In the first opinion issued by the Labour Court under the Protection of Employment (Exceptional Collective Redundancies) and related Matters Act 2007, the Court has decided that notified redundancies could amount to exceptional collective redundancies, if they were implemented following a refusal by the relevant employees to accept proposed changes to their terms and conditions of employment, and if the employer subsequently replaces the redundant employees with other employees on less favourable terms and conditions.
Marine Terminals Limited (MTL) carried out a restructuring, including both compulsory and voluntary redundancies, and paycuts. The new terms and conditions were notified to the employees by way of letter, stating that if they were not accepted within five days, that the posts would be made redundant. None of the employees accepted the new terms and conditions. On the 28th May 2009, SIPTU referred the matter to the Redundancy Panel, subsequent to which MTL withdrew the proposed new terms and conditions, and proceeded to notify employees that there would be a further 9 redundancies. No further action was taken in relation to those redundancies, pending the outcome of the referral to the Redundancy panel.
The Panel was asked to consider whether the dismissals proposed by the company, of which notice was given on 15th May 2009, and the proposed dismissal of employees who did not accept new terms and conditions of employment, together constitute an exceptional collective redundancy. The Labour Court considered that the dismissals notified on 15th May, to take effect on the 29th May were for the purpose of reducing the overall number of persons employed. As there was no evidence that those employees will be replaced by other persons either directly or indirectly, the Labour Court concluded that these are not exceptional collective redundancies.
The Labour Court then considered the apprehended dismissals of those employees who failed to agree to new terms and conditions. Whilst the Labour Court accepted that the employer had retracted the proposed new terms and conditions since the initial referral under the 2007 Act, it went on to say, "for the sake of completeness, that the Court was of the opinion that were those dismissals to take effect, it would, as a matter of probability be operationally necessary for the employer to replace some or all of them. In that event...an exceptional collective redundancy in relation to those dismissals could arise."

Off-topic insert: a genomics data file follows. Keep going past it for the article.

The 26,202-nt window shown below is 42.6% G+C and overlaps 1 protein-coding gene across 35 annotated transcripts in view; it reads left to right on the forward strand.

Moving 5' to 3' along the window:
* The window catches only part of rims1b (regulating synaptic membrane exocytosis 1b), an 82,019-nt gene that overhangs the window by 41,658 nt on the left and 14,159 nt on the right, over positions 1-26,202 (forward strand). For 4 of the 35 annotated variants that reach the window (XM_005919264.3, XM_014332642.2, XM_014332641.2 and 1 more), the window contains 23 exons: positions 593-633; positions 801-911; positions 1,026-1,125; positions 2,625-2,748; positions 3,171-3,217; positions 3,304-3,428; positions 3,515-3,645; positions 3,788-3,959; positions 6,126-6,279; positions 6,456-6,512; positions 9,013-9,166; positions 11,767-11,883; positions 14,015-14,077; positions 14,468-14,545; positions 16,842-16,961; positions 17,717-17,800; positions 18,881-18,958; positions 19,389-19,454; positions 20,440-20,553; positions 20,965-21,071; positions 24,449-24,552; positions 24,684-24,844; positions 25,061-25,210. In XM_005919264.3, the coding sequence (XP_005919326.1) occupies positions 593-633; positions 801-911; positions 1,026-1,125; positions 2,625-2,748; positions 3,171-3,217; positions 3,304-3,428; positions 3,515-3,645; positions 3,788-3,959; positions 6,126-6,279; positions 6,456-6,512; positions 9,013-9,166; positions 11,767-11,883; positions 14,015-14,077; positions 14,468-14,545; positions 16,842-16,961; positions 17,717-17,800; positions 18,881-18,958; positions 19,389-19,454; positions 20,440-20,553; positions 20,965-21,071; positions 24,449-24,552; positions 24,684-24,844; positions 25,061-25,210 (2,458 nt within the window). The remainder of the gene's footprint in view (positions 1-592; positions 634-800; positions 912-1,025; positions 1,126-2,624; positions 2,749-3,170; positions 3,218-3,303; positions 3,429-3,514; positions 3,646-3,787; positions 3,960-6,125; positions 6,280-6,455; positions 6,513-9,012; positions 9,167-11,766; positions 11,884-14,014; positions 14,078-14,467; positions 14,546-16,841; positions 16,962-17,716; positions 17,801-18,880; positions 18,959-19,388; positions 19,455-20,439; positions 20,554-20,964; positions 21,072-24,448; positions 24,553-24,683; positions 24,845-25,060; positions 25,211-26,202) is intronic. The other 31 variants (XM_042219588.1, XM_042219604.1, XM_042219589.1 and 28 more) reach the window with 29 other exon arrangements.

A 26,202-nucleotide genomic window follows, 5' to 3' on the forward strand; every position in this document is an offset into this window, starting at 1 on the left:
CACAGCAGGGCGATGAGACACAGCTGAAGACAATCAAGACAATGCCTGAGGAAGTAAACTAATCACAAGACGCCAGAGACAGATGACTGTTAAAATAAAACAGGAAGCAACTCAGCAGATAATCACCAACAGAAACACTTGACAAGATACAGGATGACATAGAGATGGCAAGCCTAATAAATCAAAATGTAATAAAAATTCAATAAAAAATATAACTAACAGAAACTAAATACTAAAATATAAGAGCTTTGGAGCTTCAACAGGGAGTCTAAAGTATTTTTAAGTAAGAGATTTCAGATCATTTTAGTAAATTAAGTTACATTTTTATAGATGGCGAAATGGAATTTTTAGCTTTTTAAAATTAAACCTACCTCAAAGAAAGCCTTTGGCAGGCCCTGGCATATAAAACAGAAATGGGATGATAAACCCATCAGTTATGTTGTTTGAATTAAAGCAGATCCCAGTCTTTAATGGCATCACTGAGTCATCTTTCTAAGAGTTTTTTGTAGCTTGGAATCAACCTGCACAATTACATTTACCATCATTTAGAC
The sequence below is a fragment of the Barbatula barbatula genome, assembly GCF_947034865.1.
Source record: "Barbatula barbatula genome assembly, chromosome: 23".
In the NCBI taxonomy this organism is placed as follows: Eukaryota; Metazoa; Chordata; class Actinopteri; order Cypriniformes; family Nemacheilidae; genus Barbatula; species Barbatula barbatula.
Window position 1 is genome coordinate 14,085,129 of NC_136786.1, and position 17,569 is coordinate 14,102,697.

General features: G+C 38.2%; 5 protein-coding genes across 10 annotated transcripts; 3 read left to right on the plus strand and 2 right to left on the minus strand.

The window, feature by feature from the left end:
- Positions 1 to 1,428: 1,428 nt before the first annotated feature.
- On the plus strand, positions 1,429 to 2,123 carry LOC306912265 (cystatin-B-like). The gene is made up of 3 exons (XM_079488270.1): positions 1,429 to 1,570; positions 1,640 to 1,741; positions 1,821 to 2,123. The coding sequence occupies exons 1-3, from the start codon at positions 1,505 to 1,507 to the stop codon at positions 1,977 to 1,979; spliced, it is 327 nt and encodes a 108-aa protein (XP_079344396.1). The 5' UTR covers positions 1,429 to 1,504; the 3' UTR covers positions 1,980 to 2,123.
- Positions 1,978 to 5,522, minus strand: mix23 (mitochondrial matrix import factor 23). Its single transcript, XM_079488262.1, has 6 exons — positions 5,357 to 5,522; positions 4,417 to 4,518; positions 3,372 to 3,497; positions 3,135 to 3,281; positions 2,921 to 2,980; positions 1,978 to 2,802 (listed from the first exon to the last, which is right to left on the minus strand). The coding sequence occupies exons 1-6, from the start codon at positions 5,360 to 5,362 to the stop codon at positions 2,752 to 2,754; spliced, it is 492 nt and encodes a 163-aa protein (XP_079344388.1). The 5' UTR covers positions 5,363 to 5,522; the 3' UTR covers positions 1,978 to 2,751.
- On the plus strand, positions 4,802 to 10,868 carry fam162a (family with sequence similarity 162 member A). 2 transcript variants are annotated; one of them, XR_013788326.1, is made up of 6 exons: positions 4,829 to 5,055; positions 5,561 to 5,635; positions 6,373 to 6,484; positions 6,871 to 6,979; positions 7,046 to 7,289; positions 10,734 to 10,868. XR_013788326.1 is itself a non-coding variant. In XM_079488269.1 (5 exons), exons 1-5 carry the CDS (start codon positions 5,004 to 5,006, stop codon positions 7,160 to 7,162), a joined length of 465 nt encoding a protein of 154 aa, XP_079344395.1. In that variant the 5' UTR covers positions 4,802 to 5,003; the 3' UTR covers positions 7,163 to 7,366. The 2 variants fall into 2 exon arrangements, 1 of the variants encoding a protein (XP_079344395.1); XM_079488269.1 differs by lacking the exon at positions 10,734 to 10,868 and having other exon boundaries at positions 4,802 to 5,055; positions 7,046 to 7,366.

Implementing paycuts can be frought with difficulty in the absence of employee consent. Many employers who have successfully implemented paycuts to date, have relied on communications strategies which involved explaining to employees that the proposed paycuts were the best means of avoiding redundancies. In circumstances where proposed paycuts are met with resistance, an employer may be left with no alternative but to consider redundancies as an alternative means of achieving the necessary savings. The opinion of the Labour Court in the MTL case serves as a reminder that in such circumstances, any subsequent new hires in comparable roles on lower salaries than the employees they have replaced, may lead to a potential exposure to unfair dismissals claims on the basis that the redundancies were not genuine, and increased awards of up to four or six years pay, as provided for in the 2007 Act. Furthermore, such a finding may lead to a prosecution and an inability to claim the tax rebate on any redundancy payments made to departing employees. The recent restructuring programme carried out at Aer Lingus, where employees were invited to volunteer for redundancy and were subsequently entitled to reapply for employment on less favourable terms and conditions, avoided falling foul of the 2007 Act, which provides that for redundancies to come within the definition of Exceptional Collective Redundancies, they must be compulsory.